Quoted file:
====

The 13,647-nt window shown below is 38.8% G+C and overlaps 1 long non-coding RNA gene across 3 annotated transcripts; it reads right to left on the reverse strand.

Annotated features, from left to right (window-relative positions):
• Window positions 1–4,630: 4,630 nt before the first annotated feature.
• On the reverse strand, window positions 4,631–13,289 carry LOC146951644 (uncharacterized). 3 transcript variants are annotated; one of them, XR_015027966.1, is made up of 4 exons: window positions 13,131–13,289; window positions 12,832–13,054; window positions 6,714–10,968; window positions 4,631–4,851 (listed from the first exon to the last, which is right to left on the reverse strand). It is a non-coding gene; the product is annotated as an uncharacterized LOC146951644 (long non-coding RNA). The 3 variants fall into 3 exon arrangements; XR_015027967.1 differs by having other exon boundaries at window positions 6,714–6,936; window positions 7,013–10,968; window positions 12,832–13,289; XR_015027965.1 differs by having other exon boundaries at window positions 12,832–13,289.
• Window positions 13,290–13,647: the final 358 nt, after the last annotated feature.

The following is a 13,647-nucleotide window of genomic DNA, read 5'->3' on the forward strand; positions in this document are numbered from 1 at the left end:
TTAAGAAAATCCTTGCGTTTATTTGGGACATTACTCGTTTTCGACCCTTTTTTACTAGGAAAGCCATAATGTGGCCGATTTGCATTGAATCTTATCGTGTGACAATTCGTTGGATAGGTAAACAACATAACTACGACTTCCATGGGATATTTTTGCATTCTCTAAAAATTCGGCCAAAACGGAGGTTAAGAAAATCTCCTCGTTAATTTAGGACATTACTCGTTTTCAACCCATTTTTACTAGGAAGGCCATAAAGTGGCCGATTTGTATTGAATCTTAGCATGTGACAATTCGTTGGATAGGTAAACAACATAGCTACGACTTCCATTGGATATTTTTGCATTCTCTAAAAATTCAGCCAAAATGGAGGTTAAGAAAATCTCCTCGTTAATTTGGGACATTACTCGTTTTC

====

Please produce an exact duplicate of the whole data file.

The 13,647-nt window shown below is 38.8% G+C and overlaps 1 long non-coding RNA gene across 3 annotated transcripts; it reads right to left on the reverse strand.

Annotated features, from left to right (window-relative positions):
• Window positions 1–4,630: 4,630 nt before the first annotated feature.
• On the reverse strand, window positions 4,631–13,289 carry LOC146951644 (uncharacterized). 3 transcript variants are annotated; one of them, XR_015027966.1, is made up of 4 exons: window positions 13,131–13,289; window positions 12,832–13,054; window positions 6,714–10,968; window positions 4,631–4,851 (listed from the first exon to the last, which is right to left on the reverse strand). It is a non-coding gene; the product is annotated as an uncharacterized LOC146951644 (long non-coding RNA). The 3 variants fall into 3 exon arrangements; XR_015027967.1 differs by having other exon boundaries at window positions 6,714–6,936; window positions 7,013–10,968; window positions 12,832–13,289; XR_015027965.1 differs by having other exon boundaries at window positions 12,832–13,289.
• Window positions 13,290–13,647: the final 358 nt, after the last annotated feature.

The following is a 13,647-nucleotide window of genomic DNA, read 5'->3' on the forward strand; positions in this document are numbered from 1 at the left end:
TTAAGAAAATCCTTGCGTTTATTTGGGACATTACTCGTTTTCGACCCTTTTTTACTAGGAAAGCCATAATGTGGCCGATTTGCATTGAATCTTATCGTGTGACAATTCGTTGGATAGGTAAACAACATAACTACGACTTCCATGGGATATTTTTGCATTCTCTAAAAATTCGGCCAAAACGGAGGTTAAGAAAATCTCCTCGTTAATTTAGGACATTACTCGTTTTCAACCCATTTTTACTAGGAAGGCCATAAAGTGGCCGATTTGTATTGAATCTTAGCATGTGACAATTCGTTGGATAGGTAAACAACATAGCTACGACTTCCATTGGATATTTTTGCATTCTCTAAAAATTCAGCCAAAATGGAGGTTAAGAAAATCTCCTCGTTAATTTGGGACATTACTCGTTTTC